|John Kikulski and Chicago Labor
Born in German-occupied Poland in 1876, John Kikulski probably immigrated to the United States in 1891. He was naturalized and married in 1898. In 1904 Kikulski served one term as a director of the Polish National Alliance. He also served as president of the Polish Falcons from 1910 to 1912. In 1903 he ran for Sixteenth Ward alderman on the Independent Labor Party ticket and lost.
Active in the labor movement from the late 1890s on, Kikulski won election as president of Local 14 of the cabinetmakers and carpenters union in 1908. During World War I, he worked as an organizer for the American Federation of Labor and helped to lead strikes at International Harvester and the Crane Company. In 1917 Kikulski joined the stockyards labor movement and gained his greatest success. Packinghouse workers elected him president of the largely Polish Local 554 of the Amalgamated Meat Cutters and Butcher Workmen and later secretary of the Stockyard Labor Council. Afterwards members voted Kikulski director of District 9 of the meat cutters' union. In 1919 he ran an unsuccessful campaign for city clerk as the Farmer-Labor Party candidate. Kikulski preached racial harmony and working-class unity, but saw the stockyard movement crippled by the race riot of 1919. Later that year he became entangled in Chicago's labor wars. Various factions accused him of embezzling money, but his working-class supporters remained loyal.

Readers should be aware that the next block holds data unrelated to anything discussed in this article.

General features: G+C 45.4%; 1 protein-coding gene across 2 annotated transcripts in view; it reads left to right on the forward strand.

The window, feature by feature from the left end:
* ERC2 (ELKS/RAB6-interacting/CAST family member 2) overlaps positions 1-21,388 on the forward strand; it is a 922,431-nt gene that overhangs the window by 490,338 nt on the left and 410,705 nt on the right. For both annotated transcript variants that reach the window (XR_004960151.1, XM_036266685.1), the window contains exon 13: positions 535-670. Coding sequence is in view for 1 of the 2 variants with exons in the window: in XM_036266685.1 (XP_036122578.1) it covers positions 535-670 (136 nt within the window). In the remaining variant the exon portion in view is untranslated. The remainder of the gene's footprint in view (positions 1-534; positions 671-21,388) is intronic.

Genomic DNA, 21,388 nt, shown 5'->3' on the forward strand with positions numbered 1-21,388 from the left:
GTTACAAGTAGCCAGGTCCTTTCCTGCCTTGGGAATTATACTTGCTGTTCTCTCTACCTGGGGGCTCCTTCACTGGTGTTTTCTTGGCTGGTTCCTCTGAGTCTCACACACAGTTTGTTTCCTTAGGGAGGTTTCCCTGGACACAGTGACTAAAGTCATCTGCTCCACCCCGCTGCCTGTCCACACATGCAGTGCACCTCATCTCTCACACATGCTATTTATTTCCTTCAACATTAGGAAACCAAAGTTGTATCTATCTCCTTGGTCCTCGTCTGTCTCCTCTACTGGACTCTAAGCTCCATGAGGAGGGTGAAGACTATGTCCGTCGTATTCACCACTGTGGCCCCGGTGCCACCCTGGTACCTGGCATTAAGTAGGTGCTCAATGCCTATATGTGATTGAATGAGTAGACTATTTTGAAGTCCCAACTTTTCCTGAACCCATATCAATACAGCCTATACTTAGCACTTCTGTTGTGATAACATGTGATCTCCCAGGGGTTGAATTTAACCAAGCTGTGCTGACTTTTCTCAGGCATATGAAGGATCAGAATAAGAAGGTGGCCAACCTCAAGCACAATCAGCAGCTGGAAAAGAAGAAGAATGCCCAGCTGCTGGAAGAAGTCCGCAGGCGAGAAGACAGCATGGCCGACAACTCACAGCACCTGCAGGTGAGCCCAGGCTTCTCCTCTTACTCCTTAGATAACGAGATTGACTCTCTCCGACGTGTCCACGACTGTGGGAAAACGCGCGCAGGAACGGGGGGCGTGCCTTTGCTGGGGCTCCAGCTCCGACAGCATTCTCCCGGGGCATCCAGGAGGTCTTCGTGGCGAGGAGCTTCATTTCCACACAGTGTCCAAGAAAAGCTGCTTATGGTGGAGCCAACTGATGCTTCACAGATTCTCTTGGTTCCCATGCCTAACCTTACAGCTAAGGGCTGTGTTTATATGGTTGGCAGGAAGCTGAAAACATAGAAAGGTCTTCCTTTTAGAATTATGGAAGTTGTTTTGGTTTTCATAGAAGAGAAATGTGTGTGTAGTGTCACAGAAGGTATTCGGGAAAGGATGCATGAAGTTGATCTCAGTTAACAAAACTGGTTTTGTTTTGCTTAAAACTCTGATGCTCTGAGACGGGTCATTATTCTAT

On May 17, 1920, two unknown assailants attacked and shot Kikulski in front of his home. He died four days later and received a hero's burial as mourners filled St. Hyacinth's Church beyond capacity. A procession of some two hundred automobiles escorted Kikulski's casket to St. Adalbert's Cemetery.
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